Project Rising Tide is a state initiative focused on providing at-risk communities with resources and communication tools to help them create a successful economic framework.
As a part of the second round of the program implemented by former governor Rick Snyder, Albion was selected using data in relation to the city’s demographics. The State’s Talent and Economic Development team analyzed statistics like poverty, unemployment, labor participation, occupancy and welfare to make their decision.
Albion is now one of 10 small towns in Michigan under Project Rising Tide. The other nine towns in the second round are Ontonagon, Manistee, West Branch, Ionia, Gladwin/Beaverton, Marlette, Eaton Rapids, Adrian and Hamtramck.
Linda LaNoue is the community development fellow for the Rising Tide – Albion Initiative, which is overseen by the City of Albion. After graduating from Albion High School in 2009 and receiving a Bachelor’s degree in interdisciplinary studies from Michigan State University in 2013, LaNoue is now working toward her Masters of Community Development from the University of Detroit Mercy.
“As my role as the fellow, I understand that there could be more communication and collaboration,” said LaNoue. “This is the point of Rising Tide: to maximize our resources and opportunities.”
Chosen communities are provided with resources to develop an action strategy plan. This plan should outline the tasks, ownership and outcomes that are set to take place over the coming year for community development projects. LaNoue, as the Albion fellow, is responsible for communicating and organizing the action strategy plan and its players.
“[Rising Tide] is very much a moving target, evolving, just an open-ended state initiative to help distressed communities that have different things going for them,” said LaNoue.
As of now, Albion’s action strategy plan is still broad but has been sorted into several categories based on community needs. LaNoue said Albion has many unmet needs in public infrastructure, workforce development, health and wellness resources, post-industrial site uses and low income housing conditions.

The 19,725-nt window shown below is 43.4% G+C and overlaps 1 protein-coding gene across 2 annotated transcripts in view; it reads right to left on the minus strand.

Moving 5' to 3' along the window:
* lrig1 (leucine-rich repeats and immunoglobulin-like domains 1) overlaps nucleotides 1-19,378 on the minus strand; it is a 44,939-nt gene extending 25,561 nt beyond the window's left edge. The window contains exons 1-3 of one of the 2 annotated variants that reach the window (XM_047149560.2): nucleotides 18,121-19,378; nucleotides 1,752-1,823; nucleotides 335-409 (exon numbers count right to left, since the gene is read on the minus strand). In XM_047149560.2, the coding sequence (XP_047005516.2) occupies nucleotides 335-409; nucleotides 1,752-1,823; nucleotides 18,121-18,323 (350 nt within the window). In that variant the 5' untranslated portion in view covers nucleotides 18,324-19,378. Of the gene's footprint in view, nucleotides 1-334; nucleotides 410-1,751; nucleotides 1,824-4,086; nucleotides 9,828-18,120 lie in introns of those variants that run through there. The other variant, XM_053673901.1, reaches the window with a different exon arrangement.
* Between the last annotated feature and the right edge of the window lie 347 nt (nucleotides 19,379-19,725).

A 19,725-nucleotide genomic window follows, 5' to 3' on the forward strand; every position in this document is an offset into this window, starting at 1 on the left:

“There is very little coordination of local initiatives,” said LaNoue. “It is hard on the local ends because there are strains on the local resources to get the word out.”
This is where LaNoue and Project Rising Tide come in.
The rest of the city government’s steering committee is thankful to have a Rising Tide fellow after a year of planning without the help.
“It was so nice when we were able to hire Linda and get her involved in this,” said Scott Kipp, Albion chief of Public Safety and interim city manager. “It has been an awesome help having her here.”
Optimistic and hopeful, LaNoue is taking “but” out of her vocabulary to motivate the exclusion of excuses in upcoming initiatives.
“I am kind of a radical. I want to see us naming [unmet needs], combating it and building new systems,” said LaNoue.
But humbled by the fact that change doesn’t take place overnight, LaNoue understands the consistent hard work ethic that is needed to make a change.
“The more you do, the more you can do,” said LaNoue.
Rising Tide Action Plan Meeting
Wednesday, March 20, marked the first day for a series of Albion action plan meetings. The meeting started with a steering committee that led breakout sections covering the five major categories of unmet needs for other committee members and the public. LaNoue opened up the meeting to the public in hope that the transparency and involvement will help build support for upcoming projects.
“We don’t need more reports or technical jargon,” said LaNoue outside of the meeting. “We need people to be moved by the circumstances they are in and not stalled by how overwhelming it is.”
Albion College, partnering with community organizations, contributes a large part to supporting the values of the Project Rising Tide. College president Mauri Ditzler serves as one of the leaders on the housing and public infrastructure committees.
“My hopes are that we can still break down those ideas about the college being this other entity and really highlight how much they are contributing,” said LaNoue.
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